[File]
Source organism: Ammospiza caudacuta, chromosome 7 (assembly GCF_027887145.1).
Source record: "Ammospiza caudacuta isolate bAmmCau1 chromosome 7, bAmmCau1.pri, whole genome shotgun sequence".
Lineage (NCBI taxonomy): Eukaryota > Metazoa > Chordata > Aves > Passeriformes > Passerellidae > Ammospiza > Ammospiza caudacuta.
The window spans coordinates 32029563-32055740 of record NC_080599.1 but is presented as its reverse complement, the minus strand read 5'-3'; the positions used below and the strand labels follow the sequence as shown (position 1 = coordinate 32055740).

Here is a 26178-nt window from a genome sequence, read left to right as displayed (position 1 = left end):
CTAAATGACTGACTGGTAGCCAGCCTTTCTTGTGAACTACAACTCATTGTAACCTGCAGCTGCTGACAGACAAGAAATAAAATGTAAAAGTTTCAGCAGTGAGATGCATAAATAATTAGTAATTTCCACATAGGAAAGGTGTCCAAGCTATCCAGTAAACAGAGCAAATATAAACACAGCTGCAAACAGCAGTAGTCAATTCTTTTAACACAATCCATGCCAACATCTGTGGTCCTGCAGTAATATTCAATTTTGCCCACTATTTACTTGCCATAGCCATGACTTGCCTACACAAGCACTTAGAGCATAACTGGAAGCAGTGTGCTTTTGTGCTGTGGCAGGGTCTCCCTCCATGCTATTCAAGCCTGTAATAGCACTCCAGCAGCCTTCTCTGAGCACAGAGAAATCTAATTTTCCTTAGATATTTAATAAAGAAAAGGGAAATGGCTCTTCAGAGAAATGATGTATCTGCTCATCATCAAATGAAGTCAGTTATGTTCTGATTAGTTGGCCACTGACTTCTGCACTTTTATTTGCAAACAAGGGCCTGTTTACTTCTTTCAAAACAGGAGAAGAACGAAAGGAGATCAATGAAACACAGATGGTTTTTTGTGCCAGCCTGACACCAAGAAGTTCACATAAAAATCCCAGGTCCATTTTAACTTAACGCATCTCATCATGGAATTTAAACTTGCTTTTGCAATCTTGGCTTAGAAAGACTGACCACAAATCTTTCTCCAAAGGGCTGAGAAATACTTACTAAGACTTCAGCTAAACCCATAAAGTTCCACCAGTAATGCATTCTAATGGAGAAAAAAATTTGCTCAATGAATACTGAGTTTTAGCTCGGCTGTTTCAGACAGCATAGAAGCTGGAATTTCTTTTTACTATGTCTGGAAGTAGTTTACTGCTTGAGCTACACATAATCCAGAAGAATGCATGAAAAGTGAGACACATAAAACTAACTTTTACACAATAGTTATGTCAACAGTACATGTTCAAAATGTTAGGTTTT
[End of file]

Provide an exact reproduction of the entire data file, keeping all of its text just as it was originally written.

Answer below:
Source organism: Ammospiza caudacuta, chromosome 7 (assembly GCF_027887145.1).
Source record: "Ammospiza caudacuta isolate bAmmCau1 chromosome 7, bAmmCau1.pri, whole genome shotgun sequence".
Lineage (NCBI taxonomy): Eukaryota > Metazoa > Chordata > Aves > Passeriformes > Passerellidae > Ammospiza > Ammospiza caudacuta.
The window spans coordinates 32029563-32055740 of record NC_080599.1 but is presented as its reverse complement, the minus strand read 5'-3'; the positions used below and the strand labels follow the sequence as shown (position 1 = coordinate 32055740).

Here is a 26178-nt window from a genome sequence, read left to right as displayed (position 1 = left end):
CTAAATGACTGACTGGTAGCCAGCCTTTCTTGTGAACTACAACTCATTGTAACCTGCAGCTGCTGACAGACAAGAAATAAAATGTAAAAGTTTCAGCAGTGAGATGCATAAATAATTAGTAATTTCCACATAGGAAAGGTGTCCAAGCTATCCAGTAAACAGAGCAAATATAAACACAGCTGCAAACAGCAGTAGTCAATTCTTTTAACACAATCCATGCCAACATCTGTGGTCCTGCAGTAATATTCAATTTTGCCCACTATTTACTTGCCATAGCCATGACTTGCCTACACAAGCACTTAGAGCATAACTGGAAGCAGTGTGCTTTTGTGCTGTGGCAGGGTCTCCCTCCATGCTATTCAAGCCTGTAATAGCACTCCAGCAGCCTTCTCTGAGCACAGAGAAATCTAATTTTCCTTAGATATTTAATAAAGAAAAGGGAAATGGCTCTTCAGAGAAATGATGTATCTGCTCATCATCAAATGAAGTCAGTTATGTTCTGATTAGTTGGCCACTGACTTCTGCACTTTTATTTGCAAACAAGGGCCTGTTTACTTCTTTCAAAACAGGAGAAGAACGAAAGGAGATCAATGAAACACAGATGGTTTTTTGTGCCAGCCTGACACCAAGAAGTTCACATAAAAATCCCAGGTCCATTTTAACTTAACGCATCTCATCATGGAATTTAAACTTGCTTTTGCAATCTTGGCTTAGAAAGACTGACCACAAATCTTTCTCCAAAGGGCTGAGAAATACTTACTAAGACTTCAGCTAAACCCATAAAGTTCCACCAGTAATGCATTCTAATGGAGAAAAAAATTTGCTCAATGAATACTGAGTTTTAGCTCGGCTGTTTCAGACAGCATAGAAGCTGGAATTTCTTTTTACTATGTCTGGAAGTAGTTTACTGCTTGAGCTACACATAATCCAGAAGAATGCATGAAAAGTGAGACACATAAAACTAACTTTTACACAATAGTTATGTCAACAGTACATGTTCAAAATGTTAGGTTTT